Napping is to high schoolers as Beyoncé is to the average, sane citizen.
In other words, sleep is not just important…managing it in a healthy and productive way is vital to a happy and successful school year!
But napping isn’t just about setting an alarm and roughing it through an all-nighter. There are tons of tips and tricks that you can use to optimize your sleep and amount of free time. Yes, you too can become a successful power napper!
(But not as successful as Beyoncé.)
But why is napping so important anyways?
Researchers at Harvard and elsewhere have conducted dozens of experiments proving that sleep improves learning, memory, and creative thinking. Even very short catnaps of six minutes can improve information retention. They can also:
- Reduce stress
- Decrease your risk of heart disease
- Reduce drowsiness and fatigue
- Sharpen motor skills
- Restore alertness
- Improve cognitive performance
- Decrease errors and accidents
- Enhance mood
- Reduce mistakes and accidents
- Increase alertness directly after nap and up to a few hours later in the day
There are some people who claim there are strong negatives, too, of course…but I mean, these people have clearly never experienced the glory of a power nap.
They say that naps can leave people with sleep inertia: a short period of grogginess and disorientation after deep sleep…but this is more prone to happen if you aren’t napping correctly. Also, napping in the afternoon or a very long nap can impair nighttime sleep…but again, this is preventable!
How do I nap most effectively?
Check out these tips the next time you decide to take a doze.
1) Consider duration. Longer doesn’t necessarily mean better! Different lengths of your nap will have different results.
a) 10-20 minutes. The 20-minute power nap is the most popular and praised power napping period. It’s good for alertness and motor learning skills, like typing. Some claim that longer periods will lead to sleep grogginess and sleep inertia.
b) 30-60 minutes. This will induce slow-wave sleep, which is ideal for decision-making skills and memorization. Anything longer than 30 minutes will lead to deep sleep, which may or may not be ideal for your situation.
c) 60-90 minutes. This can cause rapid eye movement or REM sleep, which helps in making new brain connections and creative problem solving. 90 minutes is approximately one full REM cycle, so if you have the time, this can be ideal in fully recharging your battery!
2) Sleep upright. This will help you avoid deep sleep and the dreams that follow. If you’re dreaming during a small power nap, it means you’re sleep-deprived! Forget small naps—you need to recharge more fully.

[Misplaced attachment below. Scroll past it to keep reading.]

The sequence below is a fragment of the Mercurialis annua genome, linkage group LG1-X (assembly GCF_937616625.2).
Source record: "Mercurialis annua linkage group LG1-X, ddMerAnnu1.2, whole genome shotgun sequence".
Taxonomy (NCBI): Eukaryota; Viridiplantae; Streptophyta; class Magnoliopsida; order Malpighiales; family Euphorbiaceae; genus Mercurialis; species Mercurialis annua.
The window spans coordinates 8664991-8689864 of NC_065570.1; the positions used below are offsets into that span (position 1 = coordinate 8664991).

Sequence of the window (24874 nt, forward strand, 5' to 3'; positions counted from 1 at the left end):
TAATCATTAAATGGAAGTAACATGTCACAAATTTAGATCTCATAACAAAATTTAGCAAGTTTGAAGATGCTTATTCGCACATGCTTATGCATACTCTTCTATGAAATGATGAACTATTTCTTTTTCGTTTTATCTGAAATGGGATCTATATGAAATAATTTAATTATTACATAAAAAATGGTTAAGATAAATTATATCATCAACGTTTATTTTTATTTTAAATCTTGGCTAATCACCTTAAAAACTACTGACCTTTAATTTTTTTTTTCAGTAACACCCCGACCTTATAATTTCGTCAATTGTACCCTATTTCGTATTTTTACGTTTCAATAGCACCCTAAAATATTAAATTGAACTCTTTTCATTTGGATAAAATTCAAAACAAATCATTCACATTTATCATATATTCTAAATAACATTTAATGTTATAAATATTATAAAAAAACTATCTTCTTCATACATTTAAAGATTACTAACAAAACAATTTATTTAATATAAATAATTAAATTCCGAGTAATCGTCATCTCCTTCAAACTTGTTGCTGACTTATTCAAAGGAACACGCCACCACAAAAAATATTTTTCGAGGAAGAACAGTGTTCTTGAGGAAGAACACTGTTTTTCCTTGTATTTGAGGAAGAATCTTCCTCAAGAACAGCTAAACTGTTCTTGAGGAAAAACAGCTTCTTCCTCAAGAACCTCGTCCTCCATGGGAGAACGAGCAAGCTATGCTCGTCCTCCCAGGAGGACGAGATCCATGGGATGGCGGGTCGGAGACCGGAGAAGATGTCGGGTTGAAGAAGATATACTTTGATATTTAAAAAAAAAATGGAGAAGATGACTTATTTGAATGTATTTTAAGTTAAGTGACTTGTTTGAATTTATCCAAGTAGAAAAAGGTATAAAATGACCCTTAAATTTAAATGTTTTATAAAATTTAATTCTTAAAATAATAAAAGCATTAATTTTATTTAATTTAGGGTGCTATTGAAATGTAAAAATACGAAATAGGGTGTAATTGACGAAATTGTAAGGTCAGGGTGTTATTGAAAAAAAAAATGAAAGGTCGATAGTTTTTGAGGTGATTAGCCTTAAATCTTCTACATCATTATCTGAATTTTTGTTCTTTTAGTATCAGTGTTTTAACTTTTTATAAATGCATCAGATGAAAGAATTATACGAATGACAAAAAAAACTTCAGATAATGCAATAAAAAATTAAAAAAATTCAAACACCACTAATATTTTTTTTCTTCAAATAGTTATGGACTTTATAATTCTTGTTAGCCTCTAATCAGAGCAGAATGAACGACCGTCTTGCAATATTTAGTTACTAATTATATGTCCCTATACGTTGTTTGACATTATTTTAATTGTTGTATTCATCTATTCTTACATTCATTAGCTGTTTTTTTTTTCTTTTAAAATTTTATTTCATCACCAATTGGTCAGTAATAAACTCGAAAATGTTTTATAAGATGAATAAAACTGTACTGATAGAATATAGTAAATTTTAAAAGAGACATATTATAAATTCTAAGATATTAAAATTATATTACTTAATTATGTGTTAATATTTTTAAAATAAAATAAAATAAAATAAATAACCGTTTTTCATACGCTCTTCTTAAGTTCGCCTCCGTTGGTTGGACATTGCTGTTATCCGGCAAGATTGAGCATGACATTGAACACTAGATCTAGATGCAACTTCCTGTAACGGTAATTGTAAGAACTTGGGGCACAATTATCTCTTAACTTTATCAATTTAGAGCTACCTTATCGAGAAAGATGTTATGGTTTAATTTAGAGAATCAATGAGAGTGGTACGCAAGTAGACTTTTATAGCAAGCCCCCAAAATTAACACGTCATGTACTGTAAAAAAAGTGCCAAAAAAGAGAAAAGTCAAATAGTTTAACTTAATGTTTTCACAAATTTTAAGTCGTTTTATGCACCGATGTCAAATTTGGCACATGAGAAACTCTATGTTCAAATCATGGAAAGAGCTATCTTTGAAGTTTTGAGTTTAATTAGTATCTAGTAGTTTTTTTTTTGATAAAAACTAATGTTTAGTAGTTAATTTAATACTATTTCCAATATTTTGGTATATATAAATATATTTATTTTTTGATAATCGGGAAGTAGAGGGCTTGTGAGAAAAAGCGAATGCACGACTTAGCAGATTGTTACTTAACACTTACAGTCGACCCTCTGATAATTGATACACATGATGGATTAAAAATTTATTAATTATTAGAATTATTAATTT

3) What time will create your perfect nap? Sometimes, sleeping within three hours of bedtime interferes with your nighttime sleep. Also, take a look at this nifty nap wheel! This shows the ideal time to take a nap.
4) Find the right place. Sleep somewhere dark with minimum noise, so that you can fall asleep faster. Wear a sleep mask if darkness is not an option. Also, make sure to stay warm—your body temperature drops when you sleep.
5) Try taking a caffeine nap. Contrary to popular belief, caffeine right before bed will not interfere with your sleep. It takes about 45 minutes for caffeine to fully affect your body. There have been various studies linking caffeine with more restful naps. The caffeine will slowly affect your body, so you’ll be a lot more alert and productive after you wake up.
6) Create a routine. Consistency and a regular nap schedule can result in faster and quicker sleep. Some experts claim that prime napping time lies in the middle of the day, between 1 and 3 PM.
7) Set an alarm! How could we forget? Setting an alarm is important because otherwise…well…that nap might transition into a true coma. For real. High schoolers are practically in a constant state of disturbed hibernation. Make sure to set a few alarms, so that you’ll wake up even if the first alarm doesn’t do the job. If your half-asleep self enjoys the snooze button a bit too much, place your alarm on the other side of the room. By the time you walk over, you’ll be fairly awake.
After you wake up, you want to be fully alert. Make sure to:
- Follow up with physical exercise.
- Wash your face.
- Expose yourself to light.
- Have a light snack.
1) You might not need a nap. Instead of napping, try taking a walk outside! Sometimes, you’re not actually sleepy—you just need some sunshine. And I don’t mean that in a metaphorical way. Your body begins producing melatonin, a sleep chemical, when your core body temperature drops in the afternoon. Being outside in the light will prevent melatonin production.
2) Try a cool “Hypnagogic Nap.” Dali, Aristotle, and Einstein often harnessed the power of Stage 2 naps to unlock creative ideas. It’s actually really cool.
a) Sleep sitting upright.
b) Hold something in your hand.
c) Fall asleep.
d) As you fall asleep, you’ll drop what you’re holding.
e) Wake up!
f) Dali used a key and placed a plate below so that the key would make a loud clattering sound. Apparently, this sudden disruption will leave you feeling inspired.
And that’s it! Enjoy and catch some z’s. Long live sleep.